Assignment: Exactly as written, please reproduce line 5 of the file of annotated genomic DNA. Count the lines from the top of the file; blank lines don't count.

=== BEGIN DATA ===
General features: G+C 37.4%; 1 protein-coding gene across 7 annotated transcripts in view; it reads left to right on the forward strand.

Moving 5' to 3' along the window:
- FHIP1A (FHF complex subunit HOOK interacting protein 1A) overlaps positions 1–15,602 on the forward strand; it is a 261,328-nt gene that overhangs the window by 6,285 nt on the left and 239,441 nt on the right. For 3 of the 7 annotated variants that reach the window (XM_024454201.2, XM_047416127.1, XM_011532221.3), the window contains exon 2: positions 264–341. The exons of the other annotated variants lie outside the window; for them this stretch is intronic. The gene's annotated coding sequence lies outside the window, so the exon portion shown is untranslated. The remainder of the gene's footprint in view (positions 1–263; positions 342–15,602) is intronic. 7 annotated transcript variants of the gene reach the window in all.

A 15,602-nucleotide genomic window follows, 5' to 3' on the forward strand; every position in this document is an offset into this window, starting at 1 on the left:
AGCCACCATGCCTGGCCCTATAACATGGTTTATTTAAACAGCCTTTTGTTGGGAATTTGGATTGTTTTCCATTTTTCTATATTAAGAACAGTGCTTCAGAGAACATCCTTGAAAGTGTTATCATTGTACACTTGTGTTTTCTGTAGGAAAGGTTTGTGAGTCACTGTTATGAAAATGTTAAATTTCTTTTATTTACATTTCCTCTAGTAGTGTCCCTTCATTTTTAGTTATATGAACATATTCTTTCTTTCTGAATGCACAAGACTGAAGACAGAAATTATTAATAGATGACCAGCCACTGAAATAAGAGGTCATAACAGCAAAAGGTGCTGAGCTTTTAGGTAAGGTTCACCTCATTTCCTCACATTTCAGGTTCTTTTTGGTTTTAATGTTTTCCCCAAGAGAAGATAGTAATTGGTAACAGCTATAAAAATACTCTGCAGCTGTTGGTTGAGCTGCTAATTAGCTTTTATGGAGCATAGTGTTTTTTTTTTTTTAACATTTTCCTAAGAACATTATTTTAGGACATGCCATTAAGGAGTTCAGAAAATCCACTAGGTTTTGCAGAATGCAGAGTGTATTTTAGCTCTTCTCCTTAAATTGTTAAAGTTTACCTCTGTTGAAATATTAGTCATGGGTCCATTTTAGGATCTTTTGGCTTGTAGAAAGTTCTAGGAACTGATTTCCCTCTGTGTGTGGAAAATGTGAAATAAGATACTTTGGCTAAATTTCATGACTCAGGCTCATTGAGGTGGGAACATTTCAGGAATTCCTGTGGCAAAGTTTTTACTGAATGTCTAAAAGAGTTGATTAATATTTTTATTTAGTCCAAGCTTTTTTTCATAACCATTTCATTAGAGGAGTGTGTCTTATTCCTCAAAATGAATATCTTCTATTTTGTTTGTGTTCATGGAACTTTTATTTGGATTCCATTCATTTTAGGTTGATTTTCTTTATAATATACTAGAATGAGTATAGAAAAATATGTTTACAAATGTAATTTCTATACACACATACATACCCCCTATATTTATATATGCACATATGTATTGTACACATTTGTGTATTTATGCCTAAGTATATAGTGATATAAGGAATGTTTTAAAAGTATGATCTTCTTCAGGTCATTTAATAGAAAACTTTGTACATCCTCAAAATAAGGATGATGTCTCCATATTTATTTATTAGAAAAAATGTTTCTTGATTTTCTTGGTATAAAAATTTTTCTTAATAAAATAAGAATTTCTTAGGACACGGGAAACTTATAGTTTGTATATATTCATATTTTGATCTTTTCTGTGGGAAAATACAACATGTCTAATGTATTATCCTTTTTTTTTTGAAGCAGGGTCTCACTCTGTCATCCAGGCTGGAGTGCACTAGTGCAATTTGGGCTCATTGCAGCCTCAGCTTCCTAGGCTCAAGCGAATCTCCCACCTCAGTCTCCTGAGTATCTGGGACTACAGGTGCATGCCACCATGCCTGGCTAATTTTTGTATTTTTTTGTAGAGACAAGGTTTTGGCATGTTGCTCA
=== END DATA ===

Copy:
AGCCACCATGCCTGGCCCTATAACATGGTTTATTTAAACAGCCTTTTGTTGGGAATTTGGATTGTTTTCCATTTTTCTATATTAAGAACAGTGCTTCAGAGAACATCCTTGAAAGTGTTATCATTGTACACTTGTGTTTTCTGTAGGAAAGGTTTGTGAGTCACTGTTATGAAAATGTTAAATTTCTTTTATTTACATTTCCTCTAGTAGTGTCCCTTCATTTTTAGTTATATGAACATATTCTTTCTTTCTGAATGCACAAGACTGAAGACAGAAATTATTAATAGATGACCAGCCACTGAAATAAGAGGTCATAACAGCAAAAGGTGCTGAGCTTTTAGGTAAGGTTCACCTCATTTCCTCACATTTCAGGTTCTTTTTGGTTTTAATGTTTTCCCCAAGAGAAGATAGTAATTGGTAACAGCTATAAAAATACTCTGCAGCTGTTGGTTGAGCTGCTAATTAGCTTTTATGGAGCATAGTGTTTTTTTTTTTTTAACATTTTCCTAAGAACATTATTTTAGGACATGCCATTAAGGAGTTCAGAAAATCCACTAGGTTTTGCAGAATGCAGAGTGTATTTTAGCTCTTCTCCTTAAATTGTTAAAGTTTACCTCTGTTGAAATATTAGTCATGGGTCCATTTTAGGATCTTTTGGCTTGTAGAAAGTTCTAGGAACTGATTTCCCTCTGTGTGTGGAAAATGTGAAATAAGATACTTTGGCTAAATTTCATGACTCAGGCTCATTGAGGTGGGAACATTTCAGGAATTCCTGTGGCAAAGTTTTTACTGAATGTCTAAAAGAGTTGATTAATATTTTTATTTAGTCCAAGCTTTTTTTCATAACCATTTCATTAGAGGAGTGTGTCTTATTCCTCAAAATGAATATCTTCTATTTTGTTTGTGTTCATGGAACTTTTATTTGGATTCCATTCATTTTAGGTTGATTTTCTTTATAATATACTAGAATGAGTATAGAAAAATATGTTTACAAATGTAATTTCTATACACACATACATACCCCCTATATTTATATATGCACATATGTATTGTACACATTTGTGTATTTATGCCTAAGTATATAGTGATATAAGGAATGTTTTAAAAGTATGATCTTCTTCAGGTCATTTAATAGAAAACTTTGTACATCCTCAAAATAAGGATGATGTCTCCATATTTATTTATTAGAAAAAATGTTTCTTGATTTTCTTGGTATAAAAATTTTTCTTAATAAAATAAGAATTTCTTAGGACACGGGAAACTTATAGTTTGTATATATTCATATTTTGATCTTTTCTGTGGGAAAATACAACATGTCTAATGTATTATCCTTTTTTTTTTGAAGCAGGGTCTCACTCTGTCATCCAGGCTGGAGTGCACTAGTGCAATTTGGGCTCATTGCAGCCTCAGCTTCCTAGGCTCAAGCGAATCTCCCACCTCAGTCTCCTGAGTATCTGGGACTACAGGTGCATGCCACCATGCCTGGCTAATTTTTGTATTTTTTTGTAGAGACAAGGTTTTGGCATGTTGCTCA